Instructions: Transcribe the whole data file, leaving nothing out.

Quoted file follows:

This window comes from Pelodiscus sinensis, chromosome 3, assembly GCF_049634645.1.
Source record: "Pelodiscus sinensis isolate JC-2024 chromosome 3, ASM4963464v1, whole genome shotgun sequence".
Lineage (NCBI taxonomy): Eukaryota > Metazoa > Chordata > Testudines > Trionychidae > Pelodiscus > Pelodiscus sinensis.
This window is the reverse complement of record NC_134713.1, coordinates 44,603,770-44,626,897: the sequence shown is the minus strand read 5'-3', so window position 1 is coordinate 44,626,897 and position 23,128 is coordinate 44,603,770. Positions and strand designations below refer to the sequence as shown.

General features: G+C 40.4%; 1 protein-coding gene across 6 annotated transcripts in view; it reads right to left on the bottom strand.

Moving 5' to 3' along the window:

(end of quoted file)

This window comes from Pelodiscus sinensis, chromosome 3, assembly GCF_049634645.1.
Source record: "Pelodiscus sinensis isolate JC-2024 chromosome 3, ASM4963464v1, whole genome shotgun sequence".
Lineage (NCBI taxonomy): Eukaryota > Metazoa > Chordata > Testudines > Trionychidae > Pelodiscus > Pelodiscus sinensis.
This window is the reverse complement of record NC_134713.1, coordinates 44,603,770-44,626,897: the sequence shown is the minus strand read 5'-3', so window position 1 is coordinate 44,626,897 and position 23,128 is coordinate 44,603,770. Positions and strand designations below refer to the sequence as shown.

General features: G+C 40.4%; 1 protein-coding gene across 6 annotated transcripts in view; it reads right to left on the bottom strand.

Moving 5' to 3' along the window: